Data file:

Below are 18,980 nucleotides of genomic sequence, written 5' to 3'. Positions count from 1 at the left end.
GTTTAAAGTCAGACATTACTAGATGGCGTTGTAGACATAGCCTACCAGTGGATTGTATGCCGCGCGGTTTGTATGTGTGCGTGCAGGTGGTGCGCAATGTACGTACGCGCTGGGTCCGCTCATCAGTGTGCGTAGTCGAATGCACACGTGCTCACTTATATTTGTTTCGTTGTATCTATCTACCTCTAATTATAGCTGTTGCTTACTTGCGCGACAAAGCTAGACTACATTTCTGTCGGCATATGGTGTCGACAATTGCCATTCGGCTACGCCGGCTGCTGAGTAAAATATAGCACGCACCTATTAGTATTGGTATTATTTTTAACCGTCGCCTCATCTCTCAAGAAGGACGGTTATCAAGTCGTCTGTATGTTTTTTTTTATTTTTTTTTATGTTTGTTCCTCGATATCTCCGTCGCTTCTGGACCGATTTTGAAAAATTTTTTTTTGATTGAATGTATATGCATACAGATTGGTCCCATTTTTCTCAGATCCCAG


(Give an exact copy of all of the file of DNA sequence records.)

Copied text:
Below are 18,980 nucleotides of genomic sequence, written 5' to 3'. Positions count from 1 at the left end.
GTTTAAAGTCAGACATTACTAGATGGCGTTGTAGACATAGCCTACCAGTGGATTGTATGCCGCGCGGTTTGTATGTGTGCGTGCAGGTGGTGCGCAATGTACGTACGCGCTGGGTCCGCTCATCAGTGTGCGTAGTCGAATGCACACGTGCTCACTTATATTTGTTTCGTTGTATCTATCTACCTCTAATTATAGCTGTTGCTTACTTGCGCGACAAAGCTAGACTACATTTCTGTCGGCATATGGTGTCGACAATTGCCATTCGGCTACGCCGGCTGCTGAGTAAAATATAGCACGCACCTATTAGTATTGGTATTATTTTTAACCGTCGCCTCATCTCTCAAGAAGGACGGTTATCAAGTCGTCTGTATGTTTTTTTTTATTTTTTTTTATGTTTGTTCCTCGATATCTCCGTCGCTTCTGGACCGATTTTGAAAAATTTTTTTTTGATTGAATGTATATGCATACAGATTGGTCCCATTTTTCTCAGATCCCAG